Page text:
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Wales rises in PwC’s Women in Work Index as UK suffers largest annual fall in ranking

08 Mar 2024 4 minute read
The gender pay gap.

Wales has risen to fifth place in PwC’s annual Women in Work Index, which assesses progress made towards achieving gender equality at work.

The OECD Index assesses the performance of 33 OECD countries including the UK as a whole, while the UK regional Index assesses the performance of the UK’s nations and regions.

First launched in 2011, the Index is a weighted average of five indicators: female participation rates, participation rate gap, female unemployment rate, female full-time employment rate, and gender pay gap that reflect women’s labour market outcomes.

Wales’ improvement in the rankings is due to improvements across three of the five key metrics: the gap between male and female labour force participation fell by 1.1% pts to 6.4%; female unemployment fell by 1.3% pts to 2.6%; the gender pay gap narrowed by 0.7% pts to 10.9%.

Although there was a decline in the rate of female labour force participation, it was a marginal drop (from 72.5% to 72.4%) and women in full-time employment fell from 60.7% to 58.5%.


Wendy Edwards, People Director at PwC, said: “It’s positive to see an uplift in Wales’ ranking and an overall improvement in gender equality in the workplace here, but it’s vital that organisations don’t lose their focus on continuing to narrow the gap.

“Alongside shorter-term levers like shared parental leave and flexibility around working hours and locations, along with a transparent approach to gender pay reporting, it’s vital that we attract and support women into high-paid sectors where they are currently underrepresented.

“Our approach to this starts early; in Wales, we run TechSheCan sessions in primary schools to encourage and empower more girls to pursue careers in technology, creating more space for women in these workplaces.”

The Index shows the UK has slipped from 13th to 17th in the OECD Index ranking – the largest annual fall in rankings experienced by any OECD country this year.

The UK’s gender pay gap increased from 14.3% in 2021 to 14.5% in 2022 and is higher than the OECD average of 13.5%.

Despite an increase in the UK’s OECD Index score by 1.1 points, reflecting small improvements on most indicators, its rank fell from 13th place to 17th place, demonstrating that the UK is being outperformed by other countries in terms of pace of progress made towards achieving gender equality at work.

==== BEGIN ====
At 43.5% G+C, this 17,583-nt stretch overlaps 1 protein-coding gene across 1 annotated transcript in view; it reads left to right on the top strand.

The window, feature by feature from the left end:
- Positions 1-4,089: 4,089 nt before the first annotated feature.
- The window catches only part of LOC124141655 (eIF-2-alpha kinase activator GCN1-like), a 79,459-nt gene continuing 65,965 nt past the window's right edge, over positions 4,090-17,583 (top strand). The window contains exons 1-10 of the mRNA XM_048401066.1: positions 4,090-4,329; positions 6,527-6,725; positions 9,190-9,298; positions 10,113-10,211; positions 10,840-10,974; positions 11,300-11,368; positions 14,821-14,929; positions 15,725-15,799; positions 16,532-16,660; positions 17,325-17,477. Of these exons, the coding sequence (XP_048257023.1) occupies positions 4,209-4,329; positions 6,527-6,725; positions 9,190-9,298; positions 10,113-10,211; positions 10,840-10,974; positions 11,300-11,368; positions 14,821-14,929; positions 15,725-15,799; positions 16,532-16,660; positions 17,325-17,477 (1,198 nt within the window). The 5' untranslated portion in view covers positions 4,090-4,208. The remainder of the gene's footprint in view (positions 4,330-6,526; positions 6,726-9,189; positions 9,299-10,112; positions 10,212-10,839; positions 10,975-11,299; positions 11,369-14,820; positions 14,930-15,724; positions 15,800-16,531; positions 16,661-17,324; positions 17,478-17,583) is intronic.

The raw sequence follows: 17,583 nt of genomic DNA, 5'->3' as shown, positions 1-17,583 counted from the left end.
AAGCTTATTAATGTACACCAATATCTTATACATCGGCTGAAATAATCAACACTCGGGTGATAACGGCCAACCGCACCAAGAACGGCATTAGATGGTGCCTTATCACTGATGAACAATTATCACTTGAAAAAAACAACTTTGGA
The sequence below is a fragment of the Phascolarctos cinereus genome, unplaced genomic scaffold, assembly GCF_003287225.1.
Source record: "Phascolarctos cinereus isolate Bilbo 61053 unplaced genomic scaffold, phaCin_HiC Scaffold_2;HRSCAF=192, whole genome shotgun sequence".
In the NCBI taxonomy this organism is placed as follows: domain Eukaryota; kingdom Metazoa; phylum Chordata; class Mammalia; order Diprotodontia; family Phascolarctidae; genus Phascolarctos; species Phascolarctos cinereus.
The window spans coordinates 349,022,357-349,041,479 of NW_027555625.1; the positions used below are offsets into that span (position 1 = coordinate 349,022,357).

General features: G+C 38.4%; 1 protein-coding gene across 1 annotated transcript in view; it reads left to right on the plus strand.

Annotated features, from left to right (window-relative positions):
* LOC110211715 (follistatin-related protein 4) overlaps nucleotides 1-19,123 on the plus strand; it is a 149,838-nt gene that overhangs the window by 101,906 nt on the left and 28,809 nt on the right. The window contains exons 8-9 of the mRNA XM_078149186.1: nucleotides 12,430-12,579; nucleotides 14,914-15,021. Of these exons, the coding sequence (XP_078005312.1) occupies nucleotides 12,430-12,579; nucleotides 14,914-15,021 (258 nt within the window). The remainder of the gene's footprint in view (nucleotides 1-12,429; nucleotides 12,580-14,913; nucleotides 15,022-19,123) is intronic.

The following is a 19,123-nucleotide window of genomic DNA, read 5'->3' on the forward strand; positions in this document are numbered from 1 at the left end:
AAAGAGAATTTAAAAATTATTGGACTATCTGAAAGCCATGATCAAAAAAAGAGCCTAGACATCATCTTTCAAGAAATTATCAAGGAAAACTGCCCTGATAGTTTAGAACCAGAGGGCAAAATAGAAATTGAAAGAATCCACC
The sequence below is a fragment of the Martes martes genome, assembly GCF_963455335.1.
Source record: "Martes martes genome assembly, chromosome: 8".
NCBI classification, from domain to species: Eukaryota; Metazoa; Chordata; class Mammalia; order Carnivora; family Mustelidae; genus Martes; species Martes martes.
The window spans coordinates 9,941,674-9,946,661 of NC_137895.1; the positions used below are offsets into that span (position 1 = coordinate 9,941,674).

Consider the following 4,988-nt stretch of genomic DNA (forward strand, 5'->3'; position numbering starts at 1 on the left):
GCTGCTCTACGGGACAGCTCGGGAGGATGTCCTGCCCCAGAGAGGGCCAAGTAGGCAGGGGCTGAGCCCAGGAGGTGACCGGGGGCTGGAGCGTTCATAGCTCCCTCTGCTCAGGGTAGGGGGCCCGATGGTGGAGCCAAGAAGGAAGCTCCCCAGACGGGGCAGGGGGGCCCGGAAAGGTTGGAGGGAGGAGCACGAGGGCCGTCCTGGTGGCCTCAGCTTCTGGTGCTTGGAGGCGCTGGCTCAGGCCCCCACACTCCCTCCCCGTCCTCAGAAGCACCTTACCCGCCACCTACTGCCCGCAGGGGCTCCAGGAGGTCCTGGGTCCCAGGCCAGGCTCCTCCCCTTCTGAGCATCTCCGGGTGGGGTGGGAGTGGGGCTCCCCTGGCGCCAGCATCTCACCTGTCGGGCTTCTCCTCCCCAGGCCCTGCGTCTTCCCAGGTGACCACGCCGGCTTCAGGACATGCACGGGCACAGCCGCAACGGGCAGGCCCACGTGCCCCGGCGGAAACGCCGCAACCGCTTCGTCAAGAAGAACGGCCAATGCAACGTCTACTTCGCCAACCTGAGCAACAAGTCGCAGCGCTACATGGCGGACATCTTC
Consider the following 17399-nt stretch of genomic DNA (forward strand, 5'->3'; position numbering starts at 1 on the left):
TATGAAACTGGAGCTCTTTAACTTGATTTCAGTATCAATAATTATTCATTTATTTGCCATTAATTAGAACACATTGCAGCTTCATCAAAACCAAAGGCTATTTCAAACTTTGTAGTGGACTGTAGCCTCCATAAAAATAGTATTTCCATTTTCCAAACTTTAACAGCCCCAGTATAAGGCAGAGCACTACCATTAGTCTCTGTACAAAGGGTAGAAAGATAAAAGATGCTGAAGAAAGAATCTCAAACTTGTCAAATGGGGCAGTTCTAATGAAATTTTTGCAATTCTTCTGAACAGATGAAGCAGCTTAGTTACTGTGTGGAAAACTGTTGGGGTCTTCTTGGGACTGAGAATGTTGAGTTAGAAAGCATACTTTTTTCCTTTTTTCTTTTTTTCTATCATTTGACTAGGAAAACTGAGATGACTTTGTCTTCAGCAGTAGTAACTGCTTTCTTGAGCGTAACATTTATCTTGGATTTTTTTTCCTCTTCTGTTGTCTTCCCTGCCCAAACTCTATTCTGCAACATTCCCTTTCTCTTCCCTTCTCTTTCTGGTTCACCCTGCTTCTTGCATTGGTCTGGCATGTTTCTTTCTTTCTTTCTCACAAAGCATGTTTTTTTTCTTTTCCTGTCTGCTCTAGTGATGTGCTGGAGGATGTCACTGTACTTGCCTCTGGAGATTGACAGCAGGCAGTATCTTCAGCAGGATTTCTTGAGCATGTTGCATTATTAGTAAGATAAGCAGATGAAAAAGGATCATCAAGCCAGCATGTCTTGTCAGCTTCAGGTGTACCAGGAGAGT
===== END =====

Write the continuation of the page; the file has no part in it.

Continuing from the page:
However, the UK remains the top performing G7 country but Canada is closing the gap and is now only one place behind.


While the other G7 nations have remained fairly consistent in their ranking, nations such as Australia have seen dramatic improvements.

Australia recorded the biggest annual improvement in its rank of any OECD country, rising from 17th place in 2021 to 10th place in 2022.

The report finds that, even after accounting for a range of pay-determining factors, the pay disparity between women and men in the UK still persists with women earning almost a tenth less than men on average.

This ‘gender pay penalty’ worsens with age, with women between the ages of 46 and 65 experiencing more than twice the gender pay penalty than that of women between 16 and 30 years.

While a woman entering the workforce faces a pay penalty of around 5.2% on average, this widens to nearly 13% as her career unfolds.

The report highlights the ‘motherhood penalty’, with women taking on an unequal share of childcare responsibilities, as a key driver.

This is compounded by men often having more time available to perform so-called ‘greedy jobs’, which demand unpredictable and longer hours and tend to be more highly paid.

In addition, women between 46 and 65 are also likely to be impacted by health conditions and the menopause, which may require them to take more time off work, potentially affecting their career progression and compensation.


Strikingly, married women and those in higher income brackets also face a hit to their earnings when compared with men with similar personal and professional backgrounds – for example, people living in the same area and working in the same industry.

Addressing the gender pay penalty could unlock significant economic gains for the UK economy.

If women no longer faced a gender pay penalty, the total increase in women’s earnings in the UK could be up to £55bn every year.

It could also encourage more women to join or rejoin the workforce – a 5% increase in the total number of women in employment could boost UK GDP by up to £125bn every year.

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1 month ago

This is curious to juxtapose Cymru having good performance in sex equality with the claim that increasing sex equality will improve the economy. It is not lost on me that Cymru has the weakest economy out of the UK’s constituent nations.

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